Polyflex/B12 Dex SP injection
    Polyflex injectable 25 gm
    Vitamin b12 injection 1000 mcg
    dexamethasone SP 4 mg/ml inj
    Cefpoderm 100 mg tabs #100
    Apoquel 5.4 mg tablets
    Simparica 6 month supply

    • Will Falconer, DVM on June 21, 2021 at 8:41 pm

      I would only seek a qualified homeopathic vet for this, as this is chronic disease, nothing antibiotics and steroids and immune suppressive drugs can possibly cure. Please know that you can search out one to work with from my Recommended Resources page, and it can be long distance work, but it’ll take repeated appointments and time and patience.

      Please scroll down to the AVH list on that page and watch the video I’ve posted on how to choose properly. This is curable, but not DIY nor is it curable by allopathic meds. All the best to you on your journey to restored health.

  2. PM on June 8, 2021 at 3:22 pm

    Thank you once again for the great information, Dr Falconer.

    But we think this one fell short and left out context. For example, how does one ask questions before hiring, or prefacing the asking of questions in order to have chance to talk with a doctor, getting through the gatekeepers?

    Are there doctors who will speak with us? It seems we need an appointment just to ask questions.

    Also, the context begs navigating topics so the very doctors are comfortable answering them. How do they know they are not being set up by mean spirited pet parents who blindly and mindlessly love orthodox ”medicine” or by mean spirited members of the vet associations or of pet feed associations, all trying to catch the doctors straying from the ‘party line.’?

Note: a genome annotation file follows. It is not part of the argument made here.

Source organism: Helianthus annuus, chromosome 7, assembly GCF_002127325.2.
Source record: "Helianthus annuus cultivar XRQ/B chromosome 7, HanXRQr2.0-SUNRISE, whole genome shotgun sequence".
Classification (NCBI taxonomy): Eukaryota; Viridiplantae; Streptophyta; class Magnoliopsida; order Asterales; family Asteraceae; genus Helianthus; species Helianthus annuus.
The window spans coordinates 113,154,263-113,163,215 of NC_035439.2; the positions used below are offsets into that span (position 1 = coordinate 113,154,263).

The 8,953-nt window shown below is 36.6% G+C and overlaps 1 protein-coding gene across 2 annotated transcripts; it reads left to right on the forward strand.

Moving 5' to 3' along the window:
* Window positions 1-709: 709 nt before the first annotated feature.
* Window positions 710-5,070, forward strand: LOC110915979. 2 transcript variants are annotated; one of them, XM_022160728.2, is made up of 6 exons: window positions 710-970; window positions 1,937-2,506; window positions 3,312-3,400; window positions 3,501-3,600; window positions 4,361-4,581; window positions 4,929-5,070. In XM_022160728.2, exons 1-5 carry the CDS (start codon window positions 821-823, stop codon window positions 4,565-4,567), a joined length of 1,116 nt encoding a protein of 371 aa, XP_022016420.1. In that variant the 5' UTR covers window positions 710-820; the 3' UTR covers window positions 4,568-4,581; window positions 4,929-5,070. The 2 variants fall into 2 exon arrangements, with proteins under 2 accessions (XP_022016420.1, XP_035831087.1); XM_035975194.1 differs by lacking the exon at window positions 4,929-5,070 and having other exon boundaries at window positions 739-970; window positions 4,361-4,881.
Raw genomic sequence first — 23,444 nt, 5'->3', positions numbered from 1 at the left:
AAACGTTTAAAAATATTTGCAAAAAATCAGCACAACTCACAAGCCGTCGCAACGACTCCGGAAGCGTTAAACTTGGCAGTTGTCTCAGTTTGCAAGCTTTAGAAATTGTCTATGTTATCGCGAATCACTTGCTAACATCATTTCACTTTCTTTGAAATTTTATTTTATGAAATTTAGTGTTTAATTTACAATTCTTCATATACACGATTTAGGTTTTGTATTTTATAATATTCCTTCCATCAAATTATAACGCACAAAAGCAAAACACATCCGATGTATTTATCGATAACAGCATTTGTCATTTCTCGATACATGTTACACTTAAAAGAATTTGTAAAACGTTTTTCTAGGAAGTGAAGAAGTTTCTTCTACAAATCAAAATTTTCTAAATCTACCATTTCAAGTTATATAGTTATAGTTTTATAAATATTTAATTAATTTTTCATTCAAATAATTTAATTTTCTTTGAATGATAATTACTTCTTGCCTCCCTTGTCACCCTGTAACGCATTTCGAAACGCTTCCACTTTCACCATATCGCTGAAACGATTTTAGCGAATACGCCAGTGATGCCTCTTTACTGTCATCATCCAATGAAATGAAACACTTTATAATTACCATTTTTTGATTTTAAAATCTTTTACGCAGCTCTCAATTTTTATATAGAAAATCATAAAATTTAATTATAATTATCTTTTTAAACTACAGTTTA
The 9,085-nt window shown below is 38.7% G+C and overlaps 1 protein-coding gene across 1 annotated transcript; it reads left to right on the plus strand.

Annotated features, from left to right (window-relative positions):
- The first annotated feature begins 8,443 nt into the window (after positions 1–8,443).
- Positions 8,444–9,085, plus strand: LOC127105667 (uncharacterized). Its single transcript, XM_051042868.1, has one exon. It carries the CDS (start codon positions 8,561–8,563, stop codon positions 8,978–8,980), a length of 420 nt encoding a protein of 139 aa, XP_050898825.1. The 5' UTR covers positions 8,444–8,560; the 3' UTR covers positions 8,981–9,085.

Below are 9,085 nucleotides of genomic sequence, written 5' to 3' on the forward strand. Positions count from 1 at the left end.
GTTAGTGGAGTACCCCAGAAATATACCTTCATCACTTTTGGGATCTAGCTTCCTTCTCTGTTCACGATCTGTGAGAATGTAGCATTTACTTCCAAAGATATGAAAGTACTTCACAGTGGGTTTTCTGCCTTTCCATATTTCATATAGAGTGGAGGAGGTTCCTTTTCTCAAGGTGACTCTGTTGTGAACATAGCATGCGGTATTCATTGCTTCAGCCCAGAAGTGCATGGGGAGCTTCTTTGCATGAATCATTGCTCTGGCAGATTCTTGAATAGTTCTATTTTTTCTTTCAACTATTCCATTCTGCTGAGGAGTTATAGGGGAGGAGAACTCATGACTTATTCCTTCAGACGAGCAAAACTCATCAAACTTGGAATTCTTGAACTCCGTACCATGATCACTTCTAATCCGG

I am not a doctor, but a consumer, and these things go through my mind all the time. I feel like I have to assure the vet biz I want to try, that I am legitimately interested in finding a match for my pets’ needs.

    • Will Falconer, DVM on June 8, 2021 at 9:37 pm

      Ah, I suspect this will take breaking some new ground for all involved, you’re right. First, consumers of vet services should have every right to get a short audience with someone they are about to drop hundreds (or thousands over time) of dollars on, don’t you think?

      It’s become painfully apparent that consumers can no longer assume all doctors are going to be completely honest in their recommendations, right? The most obvious are the vets pushing annual vaccination! That’s pure greed speaking, as I mention in the episode. Zero science behind such a practice.

      Just because society has tended to put doctors on pedestals (and many quite like it up there, I’m certain) doesn’t mean a consumer should just assume she’ll get her needs met.

      Many of my homeopathic colleagues will set up a short, low priced phone consult/interview before they take on a new patient. It’s in both party’s interests: the vet wants to feel out the owner’s expectations and the amount of damage already done to the pet (if they are thinking of hiring a DLR – Doctor of Last Resort). This gives the owner a chance to hear what homeopathy entails and an honest appraisal of the time it’ll take to cure a chronically ill animal.

      No reason conventional veterinarians couldn’t do a similar thing. Worthwhile for both, even if it’s just phone time, don’t you think?

      Are most vets going to offer this? No. Should more people ask for it before committing to a first visit, so they’re not coming in blind? I think so, yes.

      Once again, this is something that consumers will change, and only by asking for it.